[Zombies] The Stranger/Seattle article...

Digital::Nimbus info at digitalnimbus.com
Thu Jun 9 16:27:20 EDT 2005

A fellow IDM-list member posted this..

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In this week's feature article of The Stranger:

Jack of All Trades
Synthesizing Meat Beat Manifesto
by Dave Segal

You can boil down Jack Dangers's musical stance to the title of an old Kinks
song: "I'm Not Like Everybody Else." For 17 years, his band Meat Beat
Manifesto have been adding galvanizing facets to electronic music's arsenal,
and inspiring hordes of producers along the way. The only constant in Meat
Beat Manifesto's long career has been an insatiable quest for fresh rhythms
and mind-altering textures. Meat Beat Manifesto began in Swindon, England,
while Dangers's previous band, Perennial Divide, were winding down. MBM's
aptly titled Armed Audio Warfare debut LP was slated to come out in 1988,
but the masters were damaged in a fire. MBM rewrote and re-recorded some of
these tracks for Storm the Studio, and later an altered version of AAW saw
official release on Wax Trax! Both records established MBM as progenitors of
a brutal form of electronic music that blends extreme elements of
industrial, hiphop, sampladelia, and noise.

Dangers brought a supercharged, chaotic musique-concrete aesthetic to
electronica, a style marked by information overload and emergency-room
adrenaline, which in turn influenced genres like drum 'n' bass and Big Beat.
Remarkably, Storm and Warfare attracted a large underground fan base.
Similarly remarkable is that Dangers's well of enthusiasm and creativity for
music hasn't run dry nearly 20 years into his career. "I've come up with
this process," Dangers says, "which has taken me that long to get into
shape, where I can actually do music the way I want to do it-quickly and
with 100-percent inspiration. It's basically experience. The more you
practice at something, the better you get. Along the way, you can lose
inspiration, but it hasn't really happened to me. I love music more now than
I did 20 years ago."
Based in San Francisco for a decade, Dangers flaunts his restless creative
energy on MBM's latest release, At the Center. The disc is part of Thirsty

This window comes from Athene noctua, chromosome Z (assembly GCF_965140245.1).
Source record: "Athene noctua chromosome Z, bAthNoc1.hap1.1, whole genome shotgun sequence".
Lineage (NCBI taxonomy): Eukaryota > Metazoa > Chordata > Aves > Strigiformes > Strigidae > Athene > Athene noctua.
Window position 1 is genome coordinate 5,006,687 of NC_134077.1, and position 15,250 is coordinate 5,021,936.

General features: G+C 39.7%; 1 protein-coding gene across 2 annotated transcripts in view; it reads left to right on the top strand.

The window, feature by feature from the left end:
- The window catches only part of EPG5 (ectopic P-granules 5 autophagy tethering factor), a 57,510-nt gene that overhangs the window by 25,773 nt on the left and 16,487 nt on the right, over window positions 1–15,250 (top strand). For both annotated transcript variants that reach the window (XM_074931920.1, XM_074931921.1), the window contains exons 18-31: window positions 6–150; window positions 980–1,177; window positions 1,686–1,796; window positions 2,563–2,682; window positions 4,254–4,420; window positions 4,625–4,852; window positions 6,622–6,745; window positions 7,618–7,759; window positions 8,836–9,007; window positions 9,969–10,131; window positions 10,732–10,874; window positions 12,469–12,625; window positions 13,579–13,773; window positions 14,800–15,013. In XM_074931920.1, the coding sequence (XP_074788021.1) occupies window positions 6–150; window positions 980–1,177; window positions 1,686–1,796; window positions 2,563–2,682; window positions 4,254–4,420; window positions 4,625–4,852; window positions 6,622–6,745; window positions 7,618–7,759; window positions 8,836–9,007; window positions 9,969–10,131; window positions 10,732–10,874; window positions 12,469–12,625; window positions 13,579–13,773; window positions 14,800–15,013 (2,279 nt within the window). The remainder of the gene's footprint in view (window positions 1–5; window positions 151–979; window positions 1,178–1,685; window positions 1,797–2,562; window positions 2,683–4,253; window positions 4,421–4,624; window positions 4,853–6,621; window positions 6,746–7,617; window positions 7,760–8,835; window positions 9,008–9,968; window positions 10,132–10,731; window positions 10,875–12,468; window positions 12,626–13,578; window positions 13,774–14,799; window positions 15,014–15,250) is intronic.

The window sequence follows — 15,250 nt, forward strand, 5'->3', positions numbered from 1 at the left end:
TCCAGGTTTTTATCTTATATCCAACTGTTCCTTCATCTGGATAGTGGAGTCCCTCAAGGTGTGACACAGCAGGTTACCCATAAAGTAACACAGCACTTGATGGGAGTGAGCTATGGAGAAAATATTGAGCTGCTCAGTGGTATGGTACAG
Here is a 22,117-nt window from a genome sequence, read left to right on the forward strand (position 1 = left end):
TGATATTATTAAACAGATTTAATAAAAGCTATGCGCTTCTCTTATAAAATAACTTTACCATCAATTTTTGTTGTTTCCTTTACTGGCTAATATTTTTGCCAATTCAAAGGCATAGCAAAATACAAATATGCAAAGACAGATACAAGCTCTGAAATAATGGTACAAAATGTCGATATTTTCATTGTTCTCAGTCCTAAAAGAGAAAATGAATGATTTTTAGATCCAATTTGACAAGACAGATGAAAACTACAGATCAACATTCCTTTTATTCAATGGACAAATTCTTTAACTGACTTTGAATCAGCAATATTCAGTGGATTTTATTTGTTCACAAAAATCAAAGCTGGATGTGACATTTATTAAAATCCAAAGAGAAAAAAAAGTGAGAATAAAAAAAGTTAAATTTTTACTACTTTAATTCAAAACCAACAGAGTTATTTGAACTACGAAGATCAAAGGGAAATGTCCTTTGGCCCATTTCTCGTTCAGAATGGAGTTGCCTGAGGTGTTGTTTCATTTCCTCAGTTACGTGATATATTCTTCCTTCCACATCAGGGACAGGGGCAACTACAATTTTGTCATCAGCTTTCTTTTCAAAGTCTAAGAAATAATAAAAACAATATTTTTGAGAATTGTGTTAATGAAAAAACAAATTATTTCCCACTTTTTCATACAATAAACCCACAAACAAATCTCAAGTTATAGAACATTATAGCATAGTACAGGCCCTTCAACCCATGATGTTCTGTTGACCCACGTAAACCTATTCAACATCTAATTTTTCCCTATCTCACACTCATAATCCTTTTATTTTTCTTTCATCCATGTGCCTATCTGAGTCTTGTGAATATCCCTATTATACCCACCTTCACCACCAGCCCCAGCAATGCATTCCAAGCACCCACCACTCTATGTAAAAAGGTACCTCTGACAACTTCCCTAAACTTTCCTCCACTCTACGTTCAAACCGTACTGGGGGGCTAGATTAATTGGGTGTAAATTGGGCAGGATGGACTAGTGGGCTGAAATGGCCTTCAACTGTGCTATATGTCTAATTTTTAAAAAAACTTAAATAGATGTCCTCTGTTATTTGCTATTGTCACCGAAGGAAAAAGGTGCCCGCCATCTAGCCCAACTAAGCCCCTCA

Ear's Blue Series, which links electronic musicians with jazz
instrumentalists. On At the Center, Thirsty Ear prez Peter Gordon chips in
with flute, with Bad Plus drummer Dave King and inventive keyboardist Craig
Taborn also contributing. As Dangers notes, MBM's jazz influences surface as
early as 1990's "Hello 
Teenage America"; further, Herbie Hancock collaborators Bennie Maupin and 
Pat Gleeson contributed to 1998's Actual Sounds + Voices. At the Center 
allows Dangers to flex his flute, clarinet, and compositional chops within 
an avant-garde jazz context, and he rises to his elite pickup band's lofty 
level. "I've always liked the improvisational aspect of jazz and the fact 
that it doesn't come with lyrics and vocals that tend to date tracks," 
Dangers says. "Like dub, it's open-ended." At the Center is yet one more 
rewarding deviation in a career abounding with surprising tangents. "I like 
doing things in music which aren't of the norm," Dangers understates. "When 
people started sounding like the stuff I had done, the last thing I'm gonna 
do is go along with that. And that's infuriating to record labels. It's my 
in-built self-destruct mechanism that kicks in [laughs]. That's why [my 
music] has never been commercially viable. I've got too many styles. For 
some people, it's just too confusing. Even in electronic music, a lot of 
people [are one-dimensional]. I just can't do that. I've gotta find other 
avenues of making it sound different." And look different, too. "In a live 
environment, we're doing a lot of video manipulation with audio/visual 
sampling along the lines of Emergency Broadcast Network," Dangers says. 
"That's still a new area that hasn't been well-traveled. There are a couple 
of new devices, like the DVJ, where you can manipulate DVDs in real time. 
It's the same principle [as Pioneer's CDJ], but you're scratching visuals." 

An inveterate analog-synth aficionado, Dangers owns a rare EMS Synthi 100, 
which he's played along with a showing of legendary sci-fi flick Forbidden 
Planet. (Important released this on CD-credited to Jack Dangers-revealing 
another side to his talents.) "It's got 7,200 inputs on it. You can get 
sounds out of it like nothing else in the world." Even at this late date, 
Dangers' motives remain altruistic. "The reason I got into music was because

bands inspired me-mainly Cabaret Voltaire and Kraftwerk. If I can do that 
for someone, then I've achieved what I wanted to do. My problem is, what do 
I do next?" Hard to predict, but whatever Dangers works on, it'll be 
distinctive-and emulated by other musicians.
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Digital::Nimbus :: Electronic Audio Freakquencies
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